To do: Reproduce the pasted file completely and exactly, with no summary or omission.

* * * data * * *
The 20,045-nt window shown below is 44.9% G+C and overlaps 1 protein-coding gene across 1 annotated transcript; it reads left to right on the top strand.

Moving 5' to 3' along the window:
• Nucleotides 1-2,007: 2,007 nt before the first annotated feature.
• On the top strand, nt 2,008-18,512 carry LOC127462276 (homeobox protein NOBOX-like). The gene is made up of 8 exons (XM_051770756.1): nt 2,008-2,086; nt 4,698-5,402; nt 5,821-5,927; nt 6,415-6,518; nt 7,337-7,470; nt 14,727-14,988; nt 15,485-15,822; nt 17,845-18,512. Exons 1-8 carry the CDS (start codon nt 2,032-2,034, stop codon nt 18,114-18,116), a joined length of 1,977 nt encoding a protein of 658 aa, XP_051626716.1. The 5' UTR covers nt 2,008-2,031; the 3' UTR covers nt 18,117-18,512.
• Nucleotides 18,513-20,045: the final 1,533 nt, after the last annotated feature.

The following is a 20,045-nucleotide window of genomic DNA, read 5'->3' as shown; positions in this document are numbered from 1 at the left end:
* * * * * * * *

The 20,045-nt window shown below is 44.9% G+C and overlaps 1 protein-coding gene across 1 annotated transcript; it reads left to right on the top strand.

Moving 5' to 3' along the window:
• Nucleotides 1-2,007: 2,007 nt before the first annotated feature.
• On the top strand, nt 2,008-18,512 carry LOC127462276 (homeobox protein NOBOX-like). The gene is made up of 8 exons (XM_051770756.1): nt 2,008-2,086; nt 4,698-5,402; nt 5,821-5,927; nt 6,415-6,518; nt 7,337-7,470; nt 14,727-14,988; nt 15,485-15,822; nt 17,845-18,512. Exons 1-8 carry the CDS (start codon nt 2,032-2,034, stop codon nt 18,114-18,116), a joined length of 1,977 nt encoding a protein of 658 aa, XP_051626716.1. The 5' UTR covers nt 2,008-2,031; the 3' UTR covers nt 18,117-18,512.
• Nucleotides 18,513-20,045: the final 1,533 nt, after the last annotated feature.

The following is a 20,045-nucleotide window of genomic DNA, read 5'->3' as shown; positions in this document are numbered from 1 at the left end: